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J Mol Histol. 2019 Jul 5. doi: 10.1007/s10735-019-09837-9. [Epub ahead of print]

Low temperature culture enhances ameloblastic differentiation of human keratinocyte stem cells.

Author information

1
Southern Center for Biomedical Research, Fujian Key Laboratory of Developmental and Neural Biology, College of Life Sciences, Fujian Normal University, Fuzhou, 350108, Fujian, People's Republic of China.
2
Southern Center for Biomedical Research, Fujian Key Laboratory of Developmental and Neural Biology, College of Life Sciences, Fujian Normal University, Fuzhou, 350108, Fujian, People's Republic of China. ydzhang@fjnu.edu.cn.

Abstract

Previous studies have demonstrated that several types of human stem cells of non-dental origin can be induced to differentiate into enamel-secreting ameloblasts after recombined with mouse embryonic dental mesenchyme. However, the successful rate of ameloblastic differentiation is about rather low, which presents a major obstacle for future stem cell-based whole tooth bioengineering. Previous studies have shown that cultures at reduced temperature could improve the differentiation capability of stem cells in tissue engineering. In this study, we systematically investigated the effects of low temperature on the viability, proliferation and stemness of human keratinocytes stem cells (hKSCs) in cell culture and further examined ameloblastic differentiation of the hKSCs in human-mouse recombinant chimeric tooth germs. Our results demonstrated that low temperature indeed reduces growth rate and maintains healthy undifferentiated morphology of hKSCs without any effects on cell viability. Moreover, examination of stemness makers revealed improved stemness of hKSCs cultured at low temperature with increased expression of stemness markers K15, CD29 and p63 and decreased expression differentiation marker K10, as compared to those cultured at 37 °C. These low temperature treated hKSCs, when recombined with mouse embryonic dental mesenchyme, exhibited significantly increased rate (40%) of ameloblastic differentiation, as compared to that (17%) in tissue recombinants with those hKSCs treated at standard temperature. Our studies demonstrate that low temperature cell culture improves the stemness and plasticity of hKSCs, which in turn enhances ameloblastic differentiation capability of the stem cells in bioengineered teeth.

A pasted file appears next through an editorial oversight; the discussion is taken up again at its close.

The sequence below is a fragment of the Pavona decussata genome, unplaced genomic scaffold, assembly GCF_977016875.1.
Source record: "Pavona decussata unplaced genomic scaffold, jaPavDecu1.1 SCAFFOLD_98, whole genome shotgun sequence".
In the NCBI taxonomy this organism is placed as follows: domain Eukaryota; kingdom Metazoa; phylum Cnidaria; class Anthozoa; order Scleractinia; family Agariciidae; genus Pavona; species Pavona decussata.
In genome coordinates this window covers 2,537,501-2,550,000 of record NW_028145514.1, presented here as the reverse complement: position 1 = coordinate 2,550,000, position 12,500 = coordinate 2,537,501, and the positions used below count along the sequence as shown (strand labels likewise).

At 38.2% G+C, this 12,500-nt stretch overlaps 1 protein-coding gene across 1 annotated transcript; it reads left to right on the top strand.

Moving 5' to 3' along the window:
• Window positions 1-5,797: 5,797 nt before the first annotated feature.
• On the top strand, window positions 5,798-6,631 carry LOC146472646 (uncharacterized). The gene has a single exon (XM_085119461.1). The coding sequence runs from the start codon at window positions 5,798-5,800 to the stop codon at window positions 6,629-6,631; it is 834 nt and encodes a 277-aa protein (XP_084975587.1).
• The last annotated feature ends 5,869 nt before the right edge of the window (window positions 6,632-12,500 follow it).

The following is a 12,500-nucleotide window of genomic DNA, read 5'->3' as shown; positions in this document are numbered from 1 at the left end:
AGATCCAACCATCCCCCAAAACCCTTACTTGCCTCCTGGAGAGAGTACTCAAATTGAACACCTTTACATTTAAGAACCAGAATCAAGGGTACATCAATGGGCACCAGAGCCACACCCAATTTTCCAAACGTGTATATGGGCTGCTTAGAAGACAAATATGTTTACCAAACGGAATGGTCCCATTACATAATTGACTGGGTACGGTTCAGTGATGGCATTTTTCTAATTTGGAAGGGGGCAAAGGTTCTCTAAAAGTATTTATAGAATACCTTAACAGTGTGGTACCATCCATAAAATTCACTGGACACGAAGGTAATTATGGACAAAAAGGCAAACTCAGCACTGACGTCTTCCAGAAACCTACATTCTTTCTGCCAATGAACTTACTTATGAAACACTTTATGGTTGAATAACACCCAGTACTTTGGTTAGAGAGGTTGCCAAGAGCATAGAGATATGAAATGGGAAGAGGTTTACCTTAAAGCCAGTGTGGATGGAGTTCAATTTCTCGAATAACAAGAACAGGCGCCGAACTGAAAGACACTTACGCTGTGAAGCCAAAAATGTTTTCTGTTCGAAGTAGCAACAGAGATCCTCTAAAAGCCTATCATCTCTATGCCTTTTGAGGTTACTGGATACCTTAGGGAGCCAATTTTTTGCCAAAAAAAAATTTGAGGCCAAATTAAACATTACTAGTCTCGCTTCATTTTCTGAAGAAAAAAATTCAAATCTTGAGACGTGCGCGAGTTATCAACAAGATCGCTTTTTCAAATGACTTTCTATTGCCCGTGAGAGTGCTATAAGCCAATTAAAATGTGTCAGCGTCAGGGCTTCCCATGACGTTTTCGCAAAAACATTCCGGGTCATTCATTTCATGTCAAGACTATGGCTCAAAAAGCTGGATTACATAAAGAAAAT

KEYWORDS:

Ameloblasts; Human keratinocyte stem cells; Low temperature; Tooth regeneration

PMID:
31278616
DOI:
10.1007/s10735-019-09837-9

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